‘How’s the novel coming along?’ asked my husband, who’s also an academic.
‘Hard going,’ I said.
‘You know how when you’re writing something scholarly, you have to decide what to put in and what you think about it?’
‘Well, imagine if you had to make it all up as well.’
When my first novel came out I found myself thinking about a story I once read about a young wife who turns into a fox. Sometime I feel I have undergone a similar transformation: academic into crime-writer. I was once – and it doesn’t seem so long ago – a lecturer in art history at a college in Cambridge. I had a PhD and articles and books on nineteenth century art and literature to my credit. I was cited in the work of other scholars. I had a regular salary, I had colleagues, I had students, I had a packed time-table. In short I had a respectable career.
I’ve still got the PhD and the books. I even write the odd academic paper. But the rest has gone, and with it many of the attitudes to writing that go with being an academic.
I can pinpoint almost to the exact day and certainly to the exact place when I started to become a novelist. It was around the 17th or 18th of February 1998 and the place was a bedroom in a house in Peckham, south London. It was the half-term holiday. I had a deadline for a big academic book on Arthurian legend in fine and applied nineteenth century art. I was staying with an old friend to get away from a house full of my teenage stepchildren and their friends. The idea for MURDER IS ACADEMIC arrived out of the blue. I was working at full stretch and I had flung myself down on my bed for a brief rest when the idea for a novel just popped into my head out of nowhere. And it came in the form of two opening sentences: ‘The day I discovered I was pregnant was the day that my head of department was murdered. I had mixed feeling about both events.’ Those lines didn’t actually make in into the finished novel – though maybe they should have done! I’ve always loved crime novels, but it had never occurred to me that I might write one myself and I had no real intention of doing so now. I jotted the lines down – I’ve still got the bit of paper somewhere – and then got back to work on the big academic book.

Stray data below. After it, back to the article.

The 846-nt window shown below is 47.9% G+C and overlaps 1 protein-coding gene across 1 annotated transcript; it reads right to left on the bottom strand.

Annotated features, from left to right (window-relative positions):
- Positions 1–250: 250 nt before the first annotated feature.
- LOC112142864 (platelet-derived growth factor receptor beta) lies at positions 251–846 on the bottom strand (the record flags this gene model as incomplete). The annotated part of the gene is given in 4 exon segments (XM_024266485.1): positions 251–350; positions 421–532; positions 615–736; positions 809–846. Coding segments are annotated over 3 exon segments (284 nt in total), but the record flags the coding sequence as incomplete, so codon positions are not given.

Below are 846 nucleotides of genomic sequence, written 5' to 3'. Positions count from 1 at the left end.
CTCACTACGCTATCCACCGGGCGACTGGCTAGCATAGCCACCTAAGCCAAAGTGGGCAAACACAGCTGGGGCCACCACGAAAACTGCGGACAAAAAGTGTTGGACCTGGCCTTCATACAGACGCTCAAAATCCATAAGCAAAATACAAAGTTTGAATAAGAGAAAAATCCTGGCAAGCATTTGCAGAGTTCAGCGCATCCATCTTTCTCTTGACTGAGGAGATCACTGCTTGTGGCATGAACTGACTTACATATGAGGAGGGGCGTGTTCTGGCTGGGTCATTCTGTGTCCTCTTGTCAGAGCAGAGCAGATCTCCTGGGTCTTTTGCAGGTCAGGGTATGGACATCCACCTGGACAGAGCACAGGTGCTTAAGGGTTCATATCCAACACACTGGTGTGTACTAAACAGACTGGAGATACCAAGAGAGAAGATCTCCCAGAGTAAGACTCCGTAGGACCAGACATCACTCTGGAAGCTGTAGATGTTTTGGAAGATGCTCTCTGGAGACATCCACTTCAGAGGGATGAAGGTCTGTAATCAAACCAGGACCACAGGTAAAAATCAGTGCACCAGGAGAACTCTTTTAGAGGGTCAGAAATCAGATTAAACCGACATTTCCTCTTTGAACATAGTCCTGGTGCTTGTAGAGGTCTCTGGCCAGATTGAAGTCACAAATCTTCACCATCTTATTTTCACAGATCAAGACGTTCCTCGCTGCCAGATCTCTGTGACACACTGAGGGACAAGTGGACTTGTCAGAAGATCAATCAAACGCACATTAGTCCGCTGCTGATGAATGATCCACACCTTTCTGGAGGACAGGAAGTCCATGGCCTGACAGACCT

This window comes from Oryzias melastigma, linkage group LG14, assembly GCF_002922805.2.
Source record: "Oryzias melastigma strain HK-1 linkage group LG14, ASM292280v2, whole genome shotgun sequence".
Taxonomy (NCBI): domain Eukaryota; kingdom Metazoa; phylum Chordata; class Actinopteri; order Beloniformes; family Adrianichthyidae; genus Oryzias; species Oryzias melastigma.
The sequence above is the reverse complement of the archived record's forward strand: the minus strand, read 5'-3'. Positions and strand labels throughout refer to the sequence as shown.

Once the THE QUEST FOR THE GRAIL was safely at press, my thoughts kept returning to the idea I’d had. The pregnant narrator was a great idea, wasn’t it? As the plot thickens, so does her waistline. And now I could see how it ended, too. The baby and the solution to the mystery would arrive together in a startling denouement. But I wasn’t really going to write it, was I? I was busy by now with another project, but maybe if I wrote for half an hour a day, just as an experiment?
So began the enthralling, infuriating, despair-inducing experience of writing my first novel and learning the craft of crime-writing. It was hard to get out of academic ways of writing. Early on I went on a short creative writing course. I showed the first pages of my novel to the tutor. She took a pencil and crossed out ‘very,’ ‘rather,’ and every other qualifier. Another early reader more bluntly told me that my treatment was too dry. He was right. For a scholar a judicious caution is necessary, but for a novelist it’s death. As historian I was constantly referring back to things that had really happened, even if they could never be completely reconstructed. As a novelist I had to do something went completely against my academic training: I had to make it all up. Apart from the actual city of Cambridge, the background to my novel, there was no reality out there. It was in all my head. Writing fiction was like performing without a safety net, exhilarating, scary and damned hard work.
I’d rather not think about how many drafts MURDER IS ACADEMIC went through. Eventually it was finished and published and to my surprise, I realized that non-writers see crime writing as a glamorous and raffish activity, rather foxy in fact. A glimpse of my daily life would soon dispel this notion. And yet in another sense there is some foxy about the crime writer. As we set about plundering the world around us for characters and ideas and plots we have a certain affinity with the urban fox, trotting across suburban gardens in the dawn, overturning dustbins and rooting among the contents.
When I began to rummage in the dustbins of Cambridge, I found plenty of juicy tidbits. No wonder so many crime novels have been set in universities and colleges. They are stuffed to the gunwales with highly intelligent, highly devious, highly sexed people. They are, in short, hotbeds of neurotic over-achievement, back-biting, and intellectual snobbery. Money from home for the crime-writer, especially when you consider the parlous state of higher education these days. There are plenty of disaffected academics around. As one of my friends remarked: ‘many crimes go unrecorded in Cambridge’. Yes, indeed, and I knew where the bodies were buried.